Bradley Greenburg's debut novel tells the story of the fictional McGhees, a black family who decide their best hope for a decent future is to move out of the South entirely.
Scouting ahead, the father, James, finds what he hopes will be a conducive spot in Tippecanoe County, Indiana (where the author grew up), and uses his savings to buy a farm there. Over the next few years, the McGhees sweat blood to reconstruct the derelict buildings and turn their land into a working farm. They also try to keep a low profile but, even though Indiana is a less hostile state than the one they have left behind, James has made enemies among the town's ruling elite who would be happy to drive them out.
After a terrifying welcome to the county, it is only a matter of time before certain elements among the townspeople will agitate to bring violence to the McGhee household once more. By this time, James's oldest child, the book-loving Clayton, has inherited the farm, and finds that old grievances can simmer away for decades before resurfacing. At the same time, Henderson Jeffries, a rich white boy from the smart side of town, discovers that following in his father's footsteps has a very unsavoury side.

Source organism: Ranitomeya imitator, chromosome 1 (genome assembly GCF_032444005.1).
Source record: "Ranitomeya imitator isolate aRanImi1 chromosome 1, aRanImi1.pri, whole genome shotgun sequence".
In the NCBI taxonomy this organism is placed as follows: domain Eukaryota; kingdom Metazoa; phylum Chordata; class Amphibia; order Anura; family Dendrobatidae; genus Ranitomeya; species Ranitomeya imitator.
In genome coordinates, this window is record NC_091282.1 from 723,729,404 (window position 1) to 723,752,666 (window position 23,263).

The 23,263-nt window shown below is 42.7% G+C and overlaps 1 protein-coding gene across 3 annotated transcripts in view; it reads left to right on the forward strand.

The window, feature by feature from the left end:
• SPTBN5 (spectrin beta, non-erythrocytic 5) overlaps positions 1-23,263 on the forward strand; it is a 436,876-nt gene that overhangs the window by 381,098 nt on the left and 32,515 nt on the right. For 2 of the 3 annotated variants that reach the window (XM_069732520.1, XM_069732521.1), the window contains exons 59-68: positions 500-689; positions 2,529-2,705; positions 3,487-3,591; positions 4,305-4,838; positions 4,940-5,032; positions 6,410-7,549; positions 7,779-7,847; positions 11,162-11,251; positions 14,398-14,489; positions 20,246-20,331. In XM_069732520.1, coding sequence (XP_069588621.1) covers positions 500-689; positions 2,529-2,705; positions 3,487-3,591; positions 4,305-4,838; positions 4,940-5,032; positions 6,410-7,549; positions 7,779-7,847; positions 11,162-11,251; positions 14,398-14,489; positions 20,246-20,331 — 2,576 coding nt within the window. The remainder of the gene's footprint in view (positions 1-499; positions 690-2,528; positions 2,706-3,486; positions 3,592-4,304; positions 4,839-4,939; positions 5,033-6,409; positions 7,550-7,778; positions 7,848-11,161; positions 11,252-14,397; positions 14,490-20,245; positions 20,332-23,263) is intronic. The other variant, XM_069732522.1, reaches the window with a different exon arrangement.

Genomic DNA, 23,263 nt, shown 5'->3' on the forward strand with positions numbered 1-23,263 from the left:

The changed focus in the second half of the book, which involves bringing in the prosperous white Jeffries family and diminishing Clayton's presence, does not altogether work. Nevertheless, it is an interesting study of race relations in post-Civil War America, fittingly taking place in a setting sandwiched between the former slave state of Kentucky and, to the north, Michigan, which in later years would come to be one of the centres of African-American culture.
Set at a time when race relations were particularly complicated, in that they were still being negotiated after the abolition of slavery, it shows us an America that does not know what kind of country it is going to be in the future, and how factors like loyalty, privilege, fear and pressure to conform all played their part.